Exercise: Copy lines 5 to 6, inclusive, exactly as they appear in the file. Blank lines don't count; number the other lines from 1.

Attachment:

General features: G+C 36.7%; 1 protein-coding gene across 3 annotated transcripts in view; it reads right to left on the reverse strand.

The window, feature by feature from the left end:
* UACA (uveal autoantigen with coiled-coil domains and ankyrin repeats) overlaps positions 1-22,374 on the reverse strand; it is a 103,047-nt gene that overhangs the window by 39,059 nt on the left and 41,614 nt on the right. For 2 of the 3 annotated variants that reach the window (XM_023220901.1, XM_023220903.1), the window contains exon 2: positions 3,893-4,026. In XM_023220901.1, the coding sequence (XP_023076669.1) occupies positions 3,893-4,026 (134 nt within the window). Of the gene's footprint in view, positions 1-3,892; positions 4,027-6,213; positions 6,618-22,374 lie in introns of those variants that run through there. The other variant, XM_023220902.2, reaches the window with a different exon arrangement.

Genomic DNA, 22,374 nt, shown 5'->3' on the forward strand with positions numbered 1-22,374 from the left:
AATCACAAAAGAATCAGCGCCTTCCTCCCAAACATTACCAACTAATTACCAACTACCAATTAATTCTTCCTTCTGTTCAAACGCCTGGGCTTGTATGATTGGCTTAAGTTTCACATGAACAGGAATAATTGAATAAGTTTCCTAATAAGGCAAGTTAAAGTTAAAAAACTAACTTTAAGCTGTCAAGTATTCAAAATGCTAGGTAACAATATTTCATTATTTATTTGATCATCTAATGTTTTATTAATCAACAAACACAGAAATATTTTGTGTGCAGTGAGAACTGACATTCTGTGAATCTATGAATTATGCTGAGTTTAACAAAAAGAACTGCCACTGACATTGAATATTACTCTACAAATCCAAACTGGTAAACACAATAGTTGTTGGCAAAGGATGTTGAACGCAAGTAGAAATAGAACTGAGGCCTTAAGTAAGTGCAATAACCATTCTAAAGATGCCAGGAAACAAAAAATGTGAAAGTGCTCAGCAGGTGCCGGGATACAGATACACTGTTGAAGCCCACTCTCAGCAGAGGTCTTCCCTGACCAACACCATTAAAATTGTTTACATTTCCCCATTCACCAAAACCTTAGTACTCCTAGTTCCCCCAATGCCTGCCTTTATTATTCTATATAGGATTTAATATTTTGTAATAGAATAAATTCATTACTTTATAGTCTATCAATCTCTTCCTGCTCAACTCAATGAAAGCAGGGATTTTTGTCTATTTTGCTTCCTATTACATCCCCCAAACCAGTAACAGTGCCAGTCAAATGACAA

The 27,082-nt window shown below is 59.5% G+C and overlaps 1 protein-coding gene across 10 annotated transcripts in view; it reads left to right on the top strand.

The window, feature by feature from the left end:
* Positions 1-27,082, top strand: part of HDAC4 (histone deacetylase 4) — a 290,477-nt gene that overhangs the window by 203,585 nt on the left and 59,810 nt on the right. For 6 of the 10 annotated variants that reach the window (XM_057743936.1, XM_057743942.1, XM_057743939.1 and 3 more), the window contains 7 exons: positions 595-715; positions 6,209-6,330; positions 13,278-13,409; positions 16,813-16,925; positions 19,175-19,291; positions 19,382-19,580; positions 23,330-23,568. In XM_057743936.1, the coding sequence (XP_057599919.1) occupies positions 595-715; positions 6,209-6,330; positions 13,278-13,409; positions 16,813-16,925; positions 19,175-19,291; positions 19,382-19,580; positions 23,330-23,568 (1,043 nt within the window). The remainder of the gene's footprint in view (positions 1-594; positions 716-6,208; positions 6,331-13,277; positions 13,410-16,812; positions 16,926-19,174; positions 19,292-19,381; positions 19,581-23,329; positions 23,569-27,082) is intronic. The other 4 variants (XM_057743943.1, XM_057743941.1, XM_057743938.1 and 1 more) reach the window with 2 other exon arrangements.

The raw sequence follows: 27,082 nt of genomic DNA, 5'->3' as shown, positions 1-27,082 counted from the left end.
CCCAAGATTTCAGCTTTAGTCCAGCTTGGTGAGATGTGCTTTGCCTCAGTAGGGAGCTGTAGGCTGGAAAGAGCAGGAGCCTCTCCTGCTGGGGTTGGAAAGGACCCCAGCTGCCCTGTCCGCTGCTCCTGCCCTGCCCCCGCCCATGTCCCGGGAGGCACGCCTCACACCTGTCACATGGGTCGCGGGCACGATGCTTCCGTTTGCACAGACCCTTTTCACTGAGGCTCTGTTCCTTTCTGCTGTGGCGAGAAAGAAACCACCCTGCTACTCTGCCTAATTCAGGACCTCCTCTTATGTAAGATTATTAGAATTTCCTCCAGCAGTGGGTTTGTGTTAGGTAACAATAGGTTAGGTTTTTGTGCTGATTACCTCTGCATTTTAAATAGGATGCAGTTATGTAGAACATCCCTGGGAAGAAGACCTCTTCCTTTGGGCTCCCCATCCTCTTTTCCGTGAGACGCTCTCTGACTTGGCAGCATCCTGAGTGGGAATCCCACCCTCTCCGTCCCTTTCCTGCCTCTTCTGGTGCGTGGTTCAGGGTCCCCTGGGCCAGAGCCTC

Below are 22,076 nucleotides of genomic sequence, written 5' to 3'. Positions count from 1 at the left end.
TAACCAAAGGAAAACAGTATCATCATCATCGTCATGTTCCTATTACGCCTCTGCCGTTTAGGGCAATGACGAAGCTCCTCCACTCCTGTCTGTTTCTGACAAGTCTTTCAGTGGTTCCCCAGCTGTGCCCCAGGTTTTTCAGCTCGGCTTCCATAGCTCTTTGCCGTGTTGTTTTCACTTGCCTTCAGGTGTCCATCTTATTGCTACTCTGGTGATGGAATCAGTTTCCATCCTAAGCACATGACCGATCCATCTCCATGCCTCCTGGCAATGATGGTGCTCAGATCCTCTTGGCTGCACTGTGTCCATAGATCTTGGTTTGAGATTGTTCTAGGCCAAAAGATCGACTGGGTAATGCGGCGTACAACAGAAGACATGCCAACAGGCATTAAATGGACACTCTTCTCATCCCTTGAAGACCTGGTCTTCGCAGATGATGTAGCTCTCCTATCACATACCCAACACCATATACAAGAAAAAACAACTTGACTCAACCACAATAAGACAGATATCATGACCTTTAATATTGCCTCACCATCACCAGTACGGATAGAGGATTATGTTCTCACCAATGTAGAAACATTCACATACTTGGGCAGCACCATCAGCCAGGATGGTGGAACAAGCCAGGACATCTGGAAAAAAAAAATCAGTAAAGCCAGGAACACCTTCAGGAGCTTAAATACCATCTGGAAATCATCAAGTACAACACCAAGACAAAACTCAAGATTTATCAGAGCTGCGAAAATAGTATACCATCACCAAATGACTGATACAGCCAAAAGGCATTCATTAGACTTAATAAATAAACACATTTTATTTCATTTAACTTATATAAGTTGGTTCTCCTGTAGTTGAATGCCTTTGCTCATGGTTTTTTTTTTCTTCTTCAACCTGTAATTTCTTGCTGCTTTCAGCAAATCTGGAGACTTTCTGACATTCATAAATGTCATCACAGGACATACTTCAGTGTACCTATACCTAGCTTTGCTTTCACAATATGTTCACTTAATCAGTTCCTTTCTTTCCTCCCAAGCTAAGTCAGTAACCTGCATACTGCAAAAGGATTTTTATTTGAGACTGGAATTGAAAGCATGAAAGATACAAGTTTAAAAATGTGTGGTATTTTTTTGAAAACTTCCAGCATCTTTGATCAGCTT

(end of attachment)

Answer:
AATCACAAAAGAATCAGCGCCTTCCTCCCAAACATTACCAACTAATTACCAACTACCAATTAATTCTTCCTTCTGTTCAAACGCCTGGGCTTGTATGATTGGCTTAAGTTTCACATGAACAGGAATAATTGAATAAGTTTCCTAATAAGGCAAGTTAAAGTTAAAAAACTAACTTTAAGCTGTCAAGTATTCAAAATGCTAGGTAACAATATTTCATTATTTATTTGATCATCTAATGTTTTATTAATCAACAAACACAGAAATATTTTGTGTGCAGTGAGAACTGACATTCTGTGAATCTATGAATTATGCTGAGTTTAACAAAAAGAACTGCCACTGACATTGAATATTACTCTACAAATCCAAACTGGTAAACACAATAGTTGTTGGCAAAGGATGTTGAACGCAAGTAGAAATAGAACTGAGGCCTTAAGTAAGTGCAATAACCATTCTAAAGATGCCAGGAAACAAAAAATGTGAAAGTGCTCAGCAGGTGCCGGGATACAGATACACTGTTGAAGCCCACTCTCAGCAGAGGTCTTCCCTGACCAACACCATTAAAATTGTTTACATTTCCCCATTCACCAAAACCTTAGTACTCCTAGTTCCCCCAATGCCTGCCTTTATTATTCTATATAGGATTTAATATTTTGTAATAGAATAAATTCATTACTTTATAGTCTATCAATCTCTTCCTGCTCAACTCAATGAAAGCAGGGATTTTTGTCTATTTTGCTTCCTATTACATCCCCCAAACCAGTAACAGTGCCAGTCAAATGACAA

The 27,082-nt window shown below is 59.5% G+C and overlaps 1 protein-coding gene across 10 annotated transcripts in view; it reads left to right on the top strand.